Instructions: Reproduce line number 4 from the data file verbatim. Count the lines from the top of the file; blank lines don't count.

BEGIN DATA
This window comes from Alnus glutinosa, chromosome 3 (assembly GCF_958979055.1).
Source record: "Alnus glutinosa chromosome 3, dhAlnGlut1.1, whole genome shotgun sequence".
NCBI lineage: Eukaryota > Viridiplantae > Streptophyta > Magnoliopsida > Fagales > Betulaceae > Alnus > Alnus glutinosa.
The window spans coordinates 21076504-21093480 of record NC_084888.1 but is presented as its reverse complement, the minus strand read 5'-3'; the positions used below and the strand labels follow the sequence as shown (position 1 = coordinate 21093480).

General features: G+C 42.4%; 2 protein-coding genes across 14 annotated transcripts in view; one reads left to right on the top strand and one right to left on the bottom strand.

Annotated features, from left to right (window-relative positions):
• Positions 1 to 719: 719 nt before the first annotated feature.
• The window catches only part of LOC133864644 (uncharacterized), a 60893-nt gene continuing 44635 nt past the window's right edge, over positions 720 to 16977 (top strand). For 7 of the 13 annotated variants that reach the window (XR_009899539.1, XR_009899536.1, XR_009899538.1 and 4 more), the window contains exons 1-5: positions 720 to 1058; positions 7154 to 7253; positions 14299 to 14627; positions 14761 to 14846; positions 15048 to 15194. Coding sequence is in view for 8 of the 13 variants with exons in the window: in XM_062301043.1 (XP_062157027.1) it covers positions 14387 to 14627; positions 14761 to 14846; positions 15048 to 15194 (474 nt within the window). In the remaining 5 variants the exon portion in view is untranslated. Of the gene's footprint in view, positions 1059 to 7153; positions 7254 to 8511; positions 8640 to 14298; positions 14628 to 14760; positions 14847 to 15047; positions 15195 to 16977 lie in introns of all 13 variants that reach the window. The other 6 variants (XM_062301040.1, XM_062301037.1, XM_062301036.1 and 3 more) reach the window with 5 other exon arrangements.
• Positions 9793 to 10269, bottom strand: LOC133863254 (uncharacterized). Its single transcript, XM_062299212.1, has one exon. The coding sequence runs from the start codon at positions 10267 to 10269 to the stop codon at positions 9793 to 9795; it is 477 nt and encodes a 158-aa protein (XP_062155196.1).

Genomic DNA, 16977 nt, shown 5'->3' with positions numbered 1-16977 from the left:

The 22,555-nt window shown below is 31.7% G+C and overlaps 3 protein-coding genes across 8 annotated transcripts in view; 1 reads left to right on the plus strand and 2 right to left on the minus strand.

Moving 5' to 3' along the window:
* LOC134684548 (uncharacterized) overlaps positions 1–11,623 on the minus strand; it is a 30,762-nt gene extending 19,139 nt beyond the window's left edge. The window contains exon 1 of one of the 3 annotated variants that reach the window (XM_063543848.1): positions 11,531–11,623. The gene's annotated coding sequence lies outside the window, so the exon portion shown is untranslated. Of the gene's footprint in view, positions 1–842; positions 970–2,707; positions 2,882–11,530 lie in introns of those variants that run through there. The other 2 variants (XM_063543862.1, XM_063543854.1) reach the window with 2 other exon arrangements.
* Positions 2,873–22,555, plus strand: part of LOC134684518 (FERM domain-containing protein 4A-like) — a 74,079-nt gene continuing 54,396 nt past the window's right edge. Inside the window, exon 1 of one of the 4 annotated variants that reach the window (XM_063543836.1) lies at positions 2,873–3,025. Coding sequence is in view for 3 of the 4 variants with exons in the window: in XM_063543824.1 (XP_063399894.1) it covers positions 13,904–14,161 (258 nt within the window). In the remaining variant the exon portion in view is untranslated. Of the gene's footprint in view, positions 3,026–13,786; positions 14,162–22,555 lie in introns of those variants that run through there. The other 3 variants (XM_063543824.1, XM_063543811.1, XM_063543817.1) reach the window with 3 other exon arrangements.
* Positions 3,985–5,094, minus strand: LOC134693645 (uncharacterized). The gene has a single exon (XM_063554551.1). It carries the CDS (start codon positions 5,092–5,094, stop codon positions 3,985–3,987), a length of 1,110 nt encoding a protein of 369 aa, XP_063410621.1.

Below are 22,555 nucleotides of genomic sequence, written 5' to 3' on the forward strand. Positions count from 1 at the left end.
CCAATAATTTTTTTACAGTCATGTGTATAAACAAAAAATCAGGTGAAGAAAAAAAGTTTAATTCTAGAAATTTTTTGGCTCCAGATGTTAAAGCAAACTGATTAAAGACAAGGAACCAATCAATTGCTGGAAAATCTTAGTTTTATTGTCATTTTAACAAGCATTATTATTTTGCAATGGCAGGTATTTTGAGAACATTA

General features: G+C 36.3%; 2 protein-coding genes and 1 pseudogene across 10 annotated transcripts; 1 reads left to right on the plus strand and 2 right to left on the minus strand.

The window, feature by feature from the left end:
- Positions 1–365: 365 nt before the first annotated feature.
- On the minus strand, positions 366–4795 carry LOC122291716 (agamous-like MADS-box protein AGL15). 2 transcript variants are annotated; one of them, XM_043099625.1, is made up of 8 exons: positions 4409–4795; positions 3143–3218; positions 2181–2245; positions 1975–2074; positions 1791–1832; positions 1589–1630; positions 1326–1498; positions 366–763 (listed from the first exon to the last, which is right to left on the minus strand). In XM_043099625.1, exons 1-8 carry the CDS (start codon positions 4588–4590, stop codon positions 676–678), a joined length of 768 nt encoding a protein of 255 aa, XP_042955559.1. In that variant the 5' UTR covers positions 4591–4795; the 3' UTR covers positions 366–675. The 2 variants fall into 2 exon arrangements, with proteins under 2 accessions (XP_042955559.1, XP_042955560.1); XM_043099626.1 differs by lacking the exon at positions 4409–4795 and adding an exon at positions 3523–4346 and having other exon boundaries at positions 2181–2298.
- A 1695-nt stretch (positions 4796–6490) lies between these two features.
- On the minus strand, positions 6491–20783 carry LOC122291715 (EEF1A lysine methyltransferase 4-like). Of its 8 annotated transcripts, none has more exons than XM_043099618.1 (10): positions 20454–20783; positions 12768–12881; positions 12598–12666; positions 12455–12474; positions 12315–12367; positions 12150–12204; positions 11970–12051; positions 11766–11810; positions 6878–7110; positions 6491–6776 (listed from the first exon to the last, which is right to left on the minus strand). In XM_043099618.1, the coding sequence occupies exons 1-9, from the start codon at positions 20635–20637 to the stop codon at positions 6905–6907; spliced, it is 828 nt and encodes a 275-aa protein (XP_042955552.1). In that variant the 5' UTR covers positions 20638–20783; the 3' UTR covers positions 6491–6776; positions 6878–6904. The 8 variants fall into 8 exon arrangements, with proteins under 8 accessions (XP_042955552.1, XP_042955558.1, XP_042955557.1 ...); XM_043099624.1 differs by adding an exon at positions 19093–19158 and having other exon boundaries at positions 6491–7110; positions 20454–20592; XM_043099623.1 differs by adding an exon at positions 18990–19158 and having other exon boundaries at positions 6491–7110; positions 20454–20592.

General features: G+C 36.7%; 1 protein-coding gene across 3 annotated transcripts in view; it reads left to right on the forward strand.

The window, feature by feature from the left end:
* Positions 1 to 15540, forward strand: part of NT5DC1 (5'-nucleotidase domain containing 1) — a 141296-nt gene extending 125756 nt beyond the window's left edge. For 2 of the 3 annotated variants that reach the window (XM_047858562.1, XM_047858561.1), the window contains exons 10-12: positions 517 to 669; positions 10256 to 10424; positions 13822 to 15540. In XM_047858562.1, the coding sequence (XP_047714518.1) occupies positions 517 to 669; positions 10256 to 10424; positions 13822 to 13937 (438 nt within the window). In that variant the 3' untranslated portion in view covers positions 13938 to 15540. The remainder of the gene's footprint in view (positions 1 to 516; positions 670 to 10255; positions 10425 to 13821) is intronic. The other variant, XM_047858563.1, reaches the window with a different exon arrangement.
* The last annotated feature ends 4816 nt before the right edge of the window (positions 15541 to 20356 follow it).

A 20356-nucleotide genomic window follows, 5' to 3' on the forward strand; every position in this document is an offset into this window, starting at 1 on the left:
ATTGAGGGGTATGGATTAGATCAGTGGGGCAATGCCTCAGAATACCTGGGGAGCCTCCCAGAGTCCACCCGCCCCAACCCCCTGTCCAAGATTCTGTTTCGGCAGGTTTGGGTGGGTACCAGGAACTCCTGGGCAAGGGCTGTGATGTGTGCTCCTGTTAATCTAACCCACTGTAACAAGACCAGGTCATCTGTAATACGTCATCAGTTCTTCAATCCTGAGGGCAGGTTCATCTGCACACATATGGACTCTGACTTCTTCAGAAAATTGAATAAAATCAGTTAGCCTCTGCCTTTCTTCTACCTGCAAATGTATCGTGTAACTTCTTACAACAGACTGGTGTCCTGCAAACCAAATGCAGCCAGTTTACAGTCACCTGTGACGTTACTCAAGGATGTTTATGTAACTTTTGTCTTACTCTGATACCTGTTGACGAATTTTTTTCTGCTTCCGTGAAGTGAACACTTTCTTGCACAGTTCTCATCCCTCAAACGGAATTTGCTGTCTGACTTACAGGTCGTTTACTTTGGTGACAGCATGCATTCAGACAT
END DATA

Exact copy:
The window spans coordinates 21076504-21093480 of record NC_084888.1 but is presented as its reverse complement, the minus strand read 5'-3'; the positions used below and the strand labels follow the sequence as shown (position 1 = coordinate 21093480).